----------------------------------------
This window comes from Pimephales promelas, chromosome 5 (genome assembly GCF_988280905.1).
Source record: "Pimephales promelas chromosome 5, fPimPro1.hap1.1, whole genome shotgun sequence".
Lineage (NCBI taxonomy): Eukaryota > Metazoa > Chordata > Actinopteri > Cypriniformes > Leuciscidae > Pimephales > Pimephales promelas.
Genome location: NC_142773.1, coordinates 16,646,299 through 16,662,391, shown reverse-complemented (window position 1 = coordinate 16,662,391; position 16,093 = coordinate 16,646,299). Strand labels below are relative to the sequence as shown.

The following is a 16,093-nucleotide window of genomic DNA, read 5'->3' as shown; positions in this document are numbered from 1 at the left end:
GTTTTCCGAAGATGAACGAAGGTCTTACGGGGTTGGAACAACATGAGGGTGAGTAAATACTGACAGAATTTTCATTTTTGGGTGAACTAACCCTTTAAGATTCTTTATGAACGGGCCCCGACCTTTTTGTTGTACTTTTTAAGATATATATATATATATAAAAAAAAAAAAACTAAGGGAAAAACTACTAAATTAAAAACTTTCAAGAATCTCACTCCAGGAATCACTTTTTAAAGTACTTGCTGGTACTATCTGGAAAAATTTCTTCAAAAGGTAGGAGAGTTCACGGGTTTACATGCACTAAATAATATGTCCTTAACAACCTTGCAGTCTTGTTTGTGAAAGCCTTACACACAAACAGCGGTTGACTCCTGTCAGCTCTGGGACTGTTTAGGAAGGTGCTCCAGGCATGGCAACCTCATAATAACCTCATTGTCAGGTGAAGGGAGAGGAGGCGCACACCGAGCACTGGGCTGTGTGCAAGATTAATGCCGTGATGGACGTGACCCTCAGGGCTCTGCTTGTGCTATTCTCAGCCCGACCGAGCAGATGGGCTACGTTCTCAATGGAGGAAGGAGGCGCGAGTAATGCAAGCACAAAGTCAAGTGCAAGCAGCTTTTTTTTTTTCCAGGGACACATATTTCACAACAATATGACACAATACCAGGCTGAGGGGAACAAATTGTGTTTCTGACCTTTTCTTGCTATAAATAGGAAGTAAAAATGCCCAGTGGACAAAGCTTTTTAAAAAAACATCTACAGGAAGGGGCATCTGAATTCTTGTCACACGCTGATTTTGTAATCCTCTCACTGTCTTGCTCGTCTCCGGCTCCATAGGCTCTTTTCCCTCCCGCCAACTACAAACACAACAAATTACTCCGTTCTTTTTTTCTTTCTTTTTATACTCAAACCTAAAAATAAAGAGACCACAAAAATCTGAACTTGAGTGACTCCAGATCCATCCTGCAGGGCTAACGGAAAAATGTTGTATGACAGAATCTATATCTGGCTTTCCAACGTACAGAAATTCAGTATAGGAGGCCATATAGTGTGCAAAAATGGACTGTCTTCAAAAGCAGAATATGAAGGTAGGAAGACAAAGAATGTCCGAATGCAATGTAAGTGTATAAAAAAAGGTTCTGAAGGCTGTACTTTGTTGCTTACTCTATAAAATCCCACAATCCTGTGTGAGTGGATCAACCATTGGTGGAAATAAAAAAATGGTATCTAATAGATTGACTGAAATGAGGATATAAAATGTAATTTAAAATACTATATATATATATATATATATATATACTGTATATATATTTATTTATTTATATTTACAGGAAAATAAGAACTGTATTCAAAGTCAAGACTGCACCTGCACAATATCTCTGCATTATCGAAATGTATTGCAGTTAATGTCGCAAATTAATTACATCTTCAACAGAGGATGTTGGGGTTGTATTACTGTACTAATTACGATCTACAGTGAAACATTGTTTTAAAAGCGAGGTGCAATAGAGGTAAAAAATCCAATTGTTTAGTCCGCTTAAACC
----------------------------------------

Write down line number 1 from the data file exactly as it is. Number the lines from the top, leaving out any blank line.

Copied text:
This window comes from Pimephales promelas, chromosome 5 (genome assembly GCF_988280905.1).